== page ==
While I was studying microeconomics, a question arose: I know what the indifference curve for one “good” good and one “bad” good looks like. But if both goods are bad, is the indifference curve concave? Because I know that concave indifference curves mean an extreme bundle is preferred. With two bads, I would not want to have a balanced bundle. Does that also mean that the assumption of monotonicity is violated?

I’m thankful for every answer.

  • $\begingroup$ Before considering the shapes of indifference curves, we need to be clear as to how the axes, and particuarly the scales of the axes, are defined. That's fairly straightforward for the standard textbook case of two private "good" goods: the axis for a good represents the quantity of the good consumed (or perhaps purchased) in a period. It's much less clear for "bad" goods. Except perhaps out of ignorance, no one is going to choose to purchase a bad. They may "consume" a bad, but probably in circumstances in which a public bad is "bundled" with a private good, eg they want to travel .... $\endgroup$ Feb 8, 2023 at 19:05
  • $\begingroup$ ... from A to B but can't do so without experiencing the air pollution on the way, or want to achieve some challenge such as climbing a mountain but can't do so without suffering cold and taking a risk of accident. It isn't clear how an axis for such a bad would be defined. $\endgroup$ Feb 8, 2023 at 19:09

2 Answers 2


With two bads, I would not want to have a balanced bundle.

This sounds like a personal preference. Personally I would rather be a little thirsty AND a little cold than very thirsty OR very cold.

On to the mathematical question:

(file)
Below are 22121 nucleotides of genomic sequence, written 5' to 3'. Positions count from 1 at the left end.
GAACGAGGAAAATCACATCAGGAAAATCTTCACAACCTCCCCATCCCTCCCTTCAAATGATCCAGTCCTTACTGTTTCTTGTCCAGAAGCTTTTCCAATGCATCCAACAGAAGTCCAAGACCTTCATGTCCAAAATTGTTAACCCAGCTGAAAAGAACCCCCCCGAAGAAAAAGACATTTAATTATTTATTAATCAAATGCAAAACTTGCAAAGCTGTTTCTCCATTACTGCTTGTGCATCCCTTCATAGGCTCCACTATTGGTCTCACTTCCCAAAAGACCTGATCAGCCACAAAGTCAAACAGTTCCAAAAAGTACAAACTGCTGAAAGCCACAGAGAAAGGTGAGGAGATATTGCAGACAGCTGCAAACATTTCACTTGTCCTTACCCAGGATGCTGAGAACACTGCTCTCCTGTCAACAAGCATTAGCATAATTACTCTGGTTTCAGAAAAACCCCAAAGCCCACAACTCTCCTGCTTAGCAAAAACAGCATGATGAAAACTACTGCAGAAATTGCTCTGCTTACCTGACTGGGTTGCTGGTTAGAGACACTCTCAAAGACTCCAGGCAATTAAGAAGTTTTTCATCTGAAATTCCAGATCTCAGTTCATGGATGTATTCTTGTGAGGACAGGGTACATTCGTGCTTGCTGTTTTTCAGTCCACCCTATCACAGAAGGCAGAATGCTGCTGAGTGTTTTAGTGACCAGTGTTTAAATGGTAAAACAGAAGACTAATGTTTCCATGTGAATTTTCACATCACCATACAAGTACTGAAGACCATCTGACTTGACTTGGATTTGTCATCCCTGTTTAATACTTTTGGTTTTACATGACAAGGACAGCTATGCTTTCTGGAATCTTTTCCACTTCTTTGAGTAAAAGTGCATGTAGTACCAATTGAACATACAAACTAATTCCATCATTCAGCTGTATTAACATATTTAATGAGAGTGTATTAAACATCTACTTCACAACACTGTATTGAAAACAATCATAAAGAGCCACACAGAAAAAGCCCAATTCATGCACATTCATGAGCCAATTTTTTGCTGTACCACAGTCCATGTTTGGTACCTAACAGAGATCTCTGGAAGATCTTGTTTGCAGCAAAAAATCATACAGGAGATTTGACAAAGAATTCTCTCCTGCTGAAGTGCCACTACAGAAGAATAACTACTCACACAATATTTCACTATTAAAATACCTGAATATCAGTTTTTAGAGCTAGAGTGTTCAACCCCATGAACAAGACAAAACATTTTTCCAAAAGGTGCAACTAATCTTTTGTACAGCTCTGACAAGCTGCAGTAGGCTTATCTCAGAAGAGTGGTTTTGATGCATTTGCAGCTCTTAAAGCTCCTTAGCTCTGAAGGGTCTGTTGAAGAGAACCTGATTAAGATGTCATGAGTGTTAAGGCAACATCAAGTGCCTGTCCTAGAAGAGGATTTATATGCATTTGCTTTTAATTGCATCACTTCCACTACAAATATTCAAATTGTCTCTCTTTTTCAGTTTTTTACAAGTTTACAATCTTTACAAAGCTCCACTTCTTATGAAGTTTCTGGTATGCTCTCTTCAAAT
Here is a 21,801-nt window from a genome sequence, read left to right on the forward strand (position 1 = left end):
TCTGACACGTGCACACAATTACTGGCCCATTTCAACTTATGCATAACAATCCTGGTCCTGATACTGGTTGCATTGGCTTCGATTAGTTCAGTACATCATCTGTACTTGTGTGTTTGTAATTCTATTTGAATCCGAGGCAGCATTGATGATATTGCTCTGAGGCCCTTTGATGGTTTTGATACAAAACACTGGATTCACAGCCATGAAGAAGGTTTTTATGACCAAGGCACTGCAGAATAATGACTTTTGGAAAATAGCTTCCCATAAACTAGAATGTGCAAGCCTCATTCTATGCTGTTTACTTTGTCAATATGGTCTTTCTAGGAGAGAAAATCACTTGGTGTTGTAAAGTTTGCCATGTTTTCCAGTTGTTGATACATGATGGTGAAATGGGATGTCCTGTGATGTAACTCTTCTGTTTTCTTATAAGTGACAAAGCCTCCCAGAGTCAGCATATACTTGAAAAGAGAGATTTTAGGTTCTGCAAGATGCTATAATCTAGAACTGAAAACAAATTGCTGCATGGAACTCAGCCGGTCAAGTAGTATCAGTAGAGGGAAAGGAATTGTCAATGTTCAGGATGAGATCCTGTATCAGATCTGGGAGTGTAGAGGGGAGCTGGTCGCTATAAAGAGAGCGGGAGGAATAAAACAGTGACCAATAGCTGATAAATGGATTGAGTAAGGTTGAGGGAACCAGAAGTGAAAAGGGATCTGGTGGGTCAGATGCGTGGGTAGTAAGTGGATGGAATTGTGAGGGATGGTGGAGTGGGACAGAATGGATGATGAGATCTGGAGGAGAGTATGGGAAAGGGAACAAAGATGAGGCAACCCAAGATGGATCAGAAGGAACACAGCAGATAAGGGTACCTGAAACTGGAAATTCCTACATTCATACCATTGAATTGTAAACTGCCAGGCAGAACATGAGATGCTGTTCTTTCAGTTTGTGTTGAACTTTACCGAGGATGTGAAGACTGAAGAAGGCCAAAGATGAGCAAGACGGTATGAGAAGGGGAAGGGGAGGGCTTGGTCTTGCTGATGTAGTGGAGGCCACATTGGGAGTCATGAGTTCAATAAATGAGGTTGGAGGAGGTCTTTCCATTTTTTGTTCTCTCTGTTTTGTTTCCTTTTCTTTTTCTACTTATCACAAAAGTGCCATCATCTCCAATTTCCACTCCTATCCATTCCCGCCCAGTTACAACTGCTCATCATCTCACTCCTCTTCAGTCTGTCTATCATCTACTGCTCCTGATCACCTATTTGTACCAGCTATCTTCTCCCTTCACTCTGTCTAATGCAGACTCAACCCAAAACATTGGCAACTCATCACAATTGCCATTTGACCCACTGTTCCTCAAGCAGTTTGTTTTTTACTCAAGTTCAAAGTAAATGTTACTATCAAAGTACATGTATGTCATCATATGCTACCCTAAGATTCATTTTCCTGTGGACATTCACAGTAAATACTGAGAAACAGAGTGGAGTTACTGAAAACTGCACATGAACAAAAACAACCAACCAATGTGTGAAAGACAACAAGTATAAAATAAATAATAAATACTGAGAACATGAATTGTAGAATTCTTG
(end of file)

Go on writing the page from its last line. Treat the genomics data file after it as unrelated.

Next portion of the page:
But if both goods are bad, is the indifference curve concave?

Look at these indifference curves: enter image description here

Can you tell if $I_1 \prec I_2$ or if $I_1 \succ I_2$ without further information? You cannot. If you assume monotonicity, you can, but that is not implicit.

A similar exercise: draw some indifference curves for $U(x,y) = xy$, then do the same for $\hat{U}(x,y) = -xy$. Notice that the two "maps" look the same, hence the curves have the same concavity/convexity; but according to $U$, $x,y$ are goods, while according to $\hat{U}$, $x,y$ are bads.


The definition of monotonicity is:

$\forall i, x_i’ > x_i \implies (x_1’,\dots,x_n’) \succ (x_1,\dots,x_n).$

What this means is that if you take a consumption vector (bundle) and increase the consumption of all the goods, the new bundle has to be better.

If the “goods” were bads, increasing consumption of them would lead to a worse bundle. This means that monotonicity is indeed violated if the “goods” are bads.

Being monotone means that the goods are always indeed, goods, not bads.

Bonus: The first definition I gave is also referred to as “weak monotonicity”.

Strong monotonicity as its name implies, is a property that implies weak monotonicity but not backwards. Its definition is:

$\forall i, x_i’ \geq x_i$ and $\exists j : x_j’ > x_j \implies (x_1’,\dots,x_n’) \succ (x_1,\dots,x_n).$

This means that increasing consumption of just one of the goods is enough to achieve a strictly better bundle. Many of the commonly used preferences concerning goods that are actually “goods” satisfy this property.

The most familiar exception being the Leontief or Perfect Complements preferences/utility function in which increasing consumption of both goods achieves a strictly better bundle (monotone) but increasing consumption of only one good at the corners/kinks of the indifference curves will leave you at an indifferent bundle (same utility level), hence not strictly monotone.

  • $\begingroup$ This is very helpful! $\endgroup$
    – CormJack
    Feb 7, 2023 at 23:12

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